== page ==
Given the rapid growth in technology and its influencing capability on the business marketing model, one has to wonder whether there is still a basis for human. The answer to this question lies within the definition of marketing. If we are to accept that marketing is the sale of goods and services to other people or organizations, then we have to believe that human interaction is at the heart of any marketing ability. It would be very amazing indeed where there was a computerized system that was able to carry out the nuanced subtleties of haggling or negotiation.
This is not to say that the role of human beings will change in business marketing. Their role has been changing and will continue to change because modern business demands efficiency. In order to achieve efficiency firms must be able to utilize all the tools that are available to them. Technology is but one of those tools. Technology is operating by and on behalf of human beings. The role of human beings is then re-defined as operators of technology.
Nevertheless I find this thinking slightly unnerving. Surely human beings are a lot more than people who operate machines. The actual functionality of switching technological devices is within the realms of automation. What human beings bring is their humanity by way of decision making, estimation, compromise and response. A lot of the financial and production data is quite readily understood by computers but they cannot interpret moods or social situations.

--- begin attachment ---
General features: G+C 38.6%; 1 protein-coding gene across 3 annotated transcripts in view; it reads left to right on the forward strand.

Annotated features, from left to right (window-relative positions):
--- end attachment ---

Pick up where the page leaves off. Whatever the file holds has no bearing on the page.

Perhaps the greatest guarantor of human involvement in business marketing is their fellow human beings. We are social animals who prefer to communicate with one another than to communicate with machines. The implication of this assertion is that those organizations which completely removed human involvement in their marketing activities would risk alienating those very human beings who purchase the goods and services.
The counter argument to this is that machines would be able to communicate with organizations with less reliance on human capabilities. This argument does not hold much water either. All organizations are ultimately run by people on behalf of people or for the benefit of people. Thus although they might appear wholly inanimate, they do represent the aspirations of human beings. In any case the end consumer will be a human being anyway. Even when governments make large purchases, they are ultimately going to be consumed by the population.
In the final analysis, it is clear that technology will continue to play a vital role in the development and growth of business marketing. Those who refuse to accept this fact will be left behind and will not be able to participate in the commercial world. However the role of the people who market goods and services will merely change. They will not be excluded from the marketing models. Rather they will have to learn to cope with technology and to harness its abilities so that they can complement and supplement their own. This to me is the true future of business marketing.